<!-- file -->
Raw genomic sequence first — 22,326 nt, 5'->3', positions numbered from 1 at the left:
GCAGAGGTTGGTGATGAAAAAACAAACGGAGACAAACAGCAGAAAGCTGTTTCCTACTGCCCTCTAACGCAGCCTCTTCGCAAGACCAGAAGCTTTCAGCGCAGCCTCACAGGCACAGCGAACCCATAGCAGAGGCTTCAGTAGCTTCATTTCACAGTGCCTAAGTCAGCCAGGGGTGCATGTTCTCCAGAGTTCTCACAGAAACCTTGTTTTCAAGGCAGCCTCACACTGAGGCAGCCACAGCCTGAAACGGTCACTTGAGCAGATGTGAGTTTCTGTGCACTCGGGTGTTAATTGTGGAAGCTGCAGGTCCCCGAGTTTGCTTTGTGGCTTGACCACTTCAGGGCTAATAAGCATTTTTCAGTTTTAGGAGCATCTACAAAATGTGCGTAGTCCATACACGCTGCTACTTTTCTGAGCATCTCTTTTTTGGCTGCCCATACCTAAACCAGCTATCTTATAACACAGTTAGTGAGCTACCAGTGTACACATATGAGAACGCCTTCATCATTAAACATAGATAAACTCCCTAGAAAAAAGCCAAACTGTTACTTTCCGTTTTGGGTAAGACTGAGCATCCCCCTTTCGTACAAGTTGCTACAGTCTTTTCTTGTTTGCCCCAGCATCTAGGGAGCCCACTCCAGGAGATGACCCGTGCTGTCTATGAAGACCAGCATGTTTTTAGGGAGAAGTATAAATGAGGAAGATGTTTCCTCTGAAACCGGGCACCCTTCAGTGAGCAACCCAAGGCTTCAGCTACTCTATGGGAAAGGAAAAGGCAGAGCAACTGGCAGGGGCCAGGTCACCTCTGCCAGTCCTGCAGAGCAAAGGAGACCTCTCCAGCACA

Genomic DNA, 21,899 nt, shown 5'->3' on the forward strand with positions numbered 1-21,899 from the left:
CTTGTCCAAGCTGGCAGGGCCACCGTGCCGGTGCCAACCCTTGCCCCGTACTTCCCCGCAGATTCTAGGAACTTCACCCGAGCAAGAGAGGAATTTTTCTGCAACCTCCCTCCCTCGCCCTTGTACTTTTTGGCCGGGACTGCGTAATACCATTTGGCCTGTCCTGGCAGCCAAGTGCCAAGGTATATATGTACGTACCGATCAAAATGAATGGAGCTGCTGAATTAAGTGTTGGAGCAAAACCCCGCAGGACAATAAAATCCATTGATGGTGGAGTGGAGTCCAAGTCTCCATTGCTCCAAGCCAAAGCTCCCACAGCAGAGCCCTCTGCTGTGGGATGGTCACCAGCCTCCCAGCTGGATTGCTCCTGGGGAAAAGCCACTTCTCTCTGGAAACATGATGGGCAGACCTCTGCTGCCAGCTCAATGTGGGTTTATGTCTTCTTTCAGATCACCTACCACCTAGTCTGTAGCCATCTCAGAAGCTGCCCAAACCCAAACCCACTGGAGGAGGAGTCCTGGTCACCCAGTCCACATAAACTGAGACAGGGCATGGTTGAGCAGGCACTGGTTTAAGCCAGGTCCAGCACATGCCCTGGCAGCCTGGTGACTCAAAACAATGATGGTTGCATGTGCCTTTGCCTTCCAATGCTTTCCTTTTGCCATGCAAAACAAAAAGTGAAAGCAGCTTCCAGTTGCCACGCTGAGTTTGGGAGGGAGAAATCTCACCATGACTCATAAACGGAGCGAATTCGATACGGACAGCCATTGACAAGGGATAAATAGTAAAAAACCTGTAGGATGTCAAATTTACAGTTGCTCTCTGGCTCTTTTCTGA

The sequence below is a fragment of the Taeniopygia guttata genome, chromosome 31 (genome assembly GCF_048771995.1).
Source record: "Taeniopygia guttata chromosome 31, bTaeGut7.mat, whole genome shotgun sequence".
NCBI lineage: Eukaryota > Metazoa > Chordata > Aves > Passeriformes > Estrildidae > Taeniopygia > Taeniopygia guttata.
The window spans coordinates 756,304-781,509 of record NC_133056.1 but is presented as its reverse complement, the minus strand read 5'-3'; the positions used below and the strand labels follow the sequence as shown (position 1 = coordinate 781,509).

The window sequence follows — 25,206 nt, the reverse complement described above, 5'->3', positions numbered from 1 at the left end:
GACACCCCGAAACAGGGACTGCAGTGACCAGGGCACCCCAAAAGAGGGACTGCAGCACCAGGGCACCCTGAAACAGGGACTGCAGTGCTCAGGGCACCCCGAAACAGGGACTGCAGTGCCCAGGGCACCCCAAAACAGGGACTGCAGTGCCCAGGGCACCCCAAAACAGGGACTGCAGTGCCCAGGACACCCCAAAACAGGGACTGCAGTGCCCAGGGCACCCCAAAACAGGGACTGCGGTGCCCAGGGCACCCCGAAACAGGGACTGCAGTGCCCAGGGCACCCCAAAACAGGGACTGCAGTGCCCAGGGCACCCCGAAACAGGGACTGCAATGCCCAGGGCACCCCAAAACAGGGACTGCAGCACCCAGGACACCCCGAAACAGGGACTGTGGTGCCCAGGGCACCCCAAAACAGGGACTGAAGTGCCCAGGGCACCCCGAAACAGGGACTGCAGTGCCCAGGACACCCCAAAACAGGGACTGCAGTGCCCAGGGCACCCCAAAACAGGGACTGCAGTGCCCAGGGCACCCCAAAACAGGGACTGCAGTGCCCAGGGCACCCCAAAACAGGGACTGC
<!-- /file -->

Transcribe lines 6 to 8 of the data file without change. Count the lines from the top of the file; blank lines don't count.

Source record: "Taeniopygia guttata chromosome 31, bTaeGut7.mat, whole genome shotgun sequence".
NCBI lineage: Eukaryota > Metazoa > Chordata > Aves > Passeriformes > Estrildidae > Taeniopygia > Taeniopygia guttata.
The window spans coordinates 756,304-781,509 of record NC_133056.1 but is presented as its reverse complement, the minus strand read 5'-3'; the positions used below and the strand labels follow the sequence as shown (position 1 = coordinate 781,509).